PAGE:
I am with ecowper on this one regarding the "uncured" bacon that is our there. It is cured, just using celery powder or celery juice.

        Nice job! Eat it quickly so you can make it again!
        Attached Files
        Last edited by gboss; November 23, 2021, 11:50 AM. Reason: Edit: grammar.

        Comment


          #10
          Using a kitchen scale is the best way to go when you are curing anything. There is no better way to get it right!

          Another thing on the smoke and the KJ. I find that when I am using mine, I do not add any wood until I am putting the food on. Use chips, instead of chunks. And put them right on the hot fire. Then sprinkle a few around the fire for them to light later on. They will burn up fast, but in that small of a smoking chamber, you do not need much.

          Remember, kamados have a lot less airflow than another smoker, so there is much more residence time for the smoke to adhere to the meat. We do not need to load the cooking chamber with smoke to get the desired amount of smoke. You will be better served to use a small hot fire, with a half a hand full of chips over a few chunks thrown in the fire bowl.

          I would not worry about the difference between apple and hickory, both of these woods will work fine. The key is to get them to burn, not smolder. That is where chips come in. Or at least chunks split into smaller pieces.

          Another point to consider.....there is no reason on earth to cook at 225 F. Especially when cooking pork belly. Kick the KJ up too 275 and let it go. You will have better combustion, a cleaner fire and a cleaner smoke profile. Plus, your bacon will be done sooner so you can enjoy it!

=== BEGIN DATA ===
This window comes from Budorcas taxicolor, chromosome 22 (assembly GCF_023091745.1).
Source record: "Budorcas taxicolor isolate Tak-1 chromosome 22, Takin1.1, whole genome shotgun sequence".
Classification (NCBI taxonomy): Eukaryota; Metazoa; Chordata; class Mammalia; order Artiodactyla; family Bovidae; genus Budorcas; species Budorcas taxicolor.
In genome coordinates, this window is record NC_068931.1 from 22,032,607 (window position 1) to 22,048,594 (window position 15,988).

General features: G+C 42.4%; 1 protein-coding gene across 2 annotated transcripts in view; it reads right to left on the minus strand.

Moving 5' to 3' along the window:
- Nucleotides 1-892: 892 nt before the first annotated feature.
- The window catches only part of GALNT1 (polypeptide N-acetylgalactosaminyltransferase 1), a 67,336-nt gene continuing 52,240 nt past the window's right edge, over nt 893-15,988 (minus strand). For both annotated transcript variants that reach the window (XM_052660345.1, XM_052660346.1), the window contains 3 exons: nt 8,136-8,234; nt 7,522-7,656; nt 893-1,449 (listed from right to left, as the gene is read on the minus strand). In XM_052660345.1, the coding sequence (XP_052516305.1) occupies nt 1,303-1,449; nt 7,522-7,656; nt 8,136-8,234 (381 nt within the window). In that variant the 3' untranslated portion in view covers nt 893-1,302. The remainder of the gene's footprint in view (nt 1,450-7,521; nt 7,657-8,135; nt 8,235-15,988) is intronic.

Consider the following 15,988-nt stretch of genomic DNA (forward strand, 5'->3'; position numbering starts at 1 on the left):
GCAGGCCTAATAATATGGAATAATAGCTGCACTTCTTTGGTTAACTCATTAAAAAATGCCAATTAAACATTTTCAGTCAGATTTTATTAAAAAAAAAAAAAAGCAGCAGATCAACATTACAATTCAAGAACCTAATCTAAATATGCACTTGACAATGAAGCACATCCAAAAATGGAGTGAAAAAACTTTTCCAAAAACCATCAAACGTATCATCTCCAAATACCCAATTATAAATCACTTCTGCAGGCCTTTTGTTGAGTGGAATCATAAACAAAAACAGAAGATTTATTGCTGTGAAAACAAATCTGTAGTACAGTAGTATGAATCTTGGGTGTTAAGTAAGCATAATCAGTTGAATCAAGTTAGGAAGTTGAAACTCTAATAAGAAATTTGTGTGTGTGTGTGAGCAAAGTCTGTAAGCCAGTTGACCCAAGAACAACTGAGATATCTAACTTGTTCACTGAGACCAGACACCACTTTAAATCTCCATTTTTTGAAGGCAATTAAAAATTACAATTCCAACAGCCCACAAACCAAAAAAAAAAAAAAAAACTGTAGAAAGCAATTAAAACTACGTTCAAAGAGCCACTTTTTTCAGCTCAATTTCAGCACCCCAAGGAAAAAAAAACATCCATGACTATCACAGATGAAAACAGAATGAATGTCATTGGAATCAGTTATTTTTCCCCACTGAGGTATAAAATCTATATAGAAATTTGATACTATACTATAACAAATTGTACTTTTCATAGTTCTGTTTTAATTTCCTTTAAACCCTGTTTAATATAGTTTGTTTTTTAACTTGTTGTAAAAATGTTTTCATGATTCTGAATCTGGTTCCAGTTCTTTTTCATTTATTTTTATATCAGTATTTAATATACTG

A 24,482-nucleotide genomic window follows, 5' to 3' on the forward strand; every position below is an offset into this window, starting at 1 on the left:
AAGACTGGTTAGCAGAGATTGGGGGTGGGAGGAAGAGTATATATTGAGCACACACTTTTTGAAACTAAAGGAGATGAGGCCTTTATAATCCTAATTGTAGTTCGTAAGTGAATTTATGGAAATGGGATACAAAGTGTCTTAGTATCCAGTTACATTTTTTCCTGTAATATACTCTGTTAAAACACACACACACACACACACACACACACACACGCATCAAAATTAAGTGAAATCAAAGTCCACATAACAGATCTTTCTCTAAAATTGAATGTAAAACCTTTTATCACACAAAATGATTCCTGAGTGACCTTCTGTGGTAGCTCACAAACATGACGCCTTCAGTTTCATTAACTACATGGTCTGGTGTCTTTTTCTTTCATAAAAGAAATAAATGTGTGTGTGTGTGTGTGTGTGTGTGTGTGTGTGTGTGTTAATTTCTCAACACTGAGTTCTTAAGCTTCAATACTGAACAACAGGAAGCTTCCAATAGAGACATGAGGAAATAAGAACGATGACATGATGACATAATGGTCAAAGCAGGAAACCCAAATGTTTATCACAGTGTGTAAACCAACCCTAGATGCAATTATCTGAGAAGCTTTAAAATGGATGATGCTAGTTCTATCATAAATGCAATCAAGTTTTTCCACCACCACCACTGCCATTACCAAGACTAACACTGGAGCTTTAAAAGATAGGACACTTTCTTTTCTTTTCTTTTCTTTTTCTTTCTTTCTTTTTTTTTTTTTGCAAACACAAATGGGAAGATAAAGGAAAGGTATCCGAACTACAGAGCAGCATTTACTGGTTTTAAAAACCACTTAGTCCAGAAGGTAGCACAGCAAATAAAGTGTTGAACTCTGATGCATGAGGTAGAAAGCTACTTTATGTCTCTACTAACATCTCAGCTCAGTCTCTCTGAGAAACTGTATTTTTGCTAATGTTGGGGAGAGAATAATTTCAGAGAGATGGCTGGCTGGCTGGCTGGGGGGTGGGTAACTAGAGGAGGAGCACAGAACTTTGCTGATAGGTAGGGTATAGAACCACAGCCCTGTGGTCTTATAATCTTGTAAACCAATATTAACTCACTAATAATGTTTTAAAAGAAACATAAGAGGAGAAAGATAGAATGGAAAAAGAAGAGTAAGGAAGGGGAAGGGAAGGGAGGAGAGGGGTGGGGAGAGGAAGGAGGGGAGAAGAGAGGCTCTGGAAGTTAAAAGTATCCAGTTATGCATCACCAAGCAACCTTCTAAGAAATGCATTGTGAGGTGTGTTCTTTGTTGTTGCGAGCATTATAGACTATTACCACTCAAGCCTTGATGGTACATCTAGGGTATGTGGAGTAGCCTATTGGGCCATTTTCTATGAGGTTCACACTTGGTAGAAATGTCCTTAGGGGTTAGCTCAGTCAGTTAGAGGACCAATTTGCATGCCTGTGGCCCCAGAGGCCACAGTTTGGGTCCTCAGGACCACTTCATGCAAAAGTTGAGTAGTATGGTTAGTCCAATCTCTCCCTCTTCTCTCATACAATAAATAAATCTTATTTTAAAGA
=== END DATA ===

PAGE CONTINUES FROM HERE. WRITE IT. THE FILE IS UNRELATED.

Comment


          • gboss
            gboss commented
            Editing a comment
            (continued) elements causes them to smolder and give dirty smoke. If you only have a small amount of coal lit and the wood on top of that, you get the "small, hot fire" you're looking for.

            I see your point about 225 vs 275 for this, but I think I slightly disagree on this one. If your fire is sufficiently small and hot, smoking at the lower temperature gives you longer time in the smoke. With bacon only going to 150F, I appreciate the extra time. But, this still hinges on a properly small

          • gboss
            gboss commented
            Editing a comment
            (continued) burning fire, which is definitely easier to do at higher temps on a kamado, as you mention.

            Anyway, just a couple of ramblings from my experience with my Akorn and Akorn Jr.

          • Spinaker
            Spinaker commented
            Editing a comment
            The scale I have can measure in OZ, lbs and mgs. Which makes it nice. Always my go to when curing. gboss

          #11
          Thanks for this post SheilaAnn I am soooo going to make some more bacon soon and I appreciate the information and inspiration !

          Comment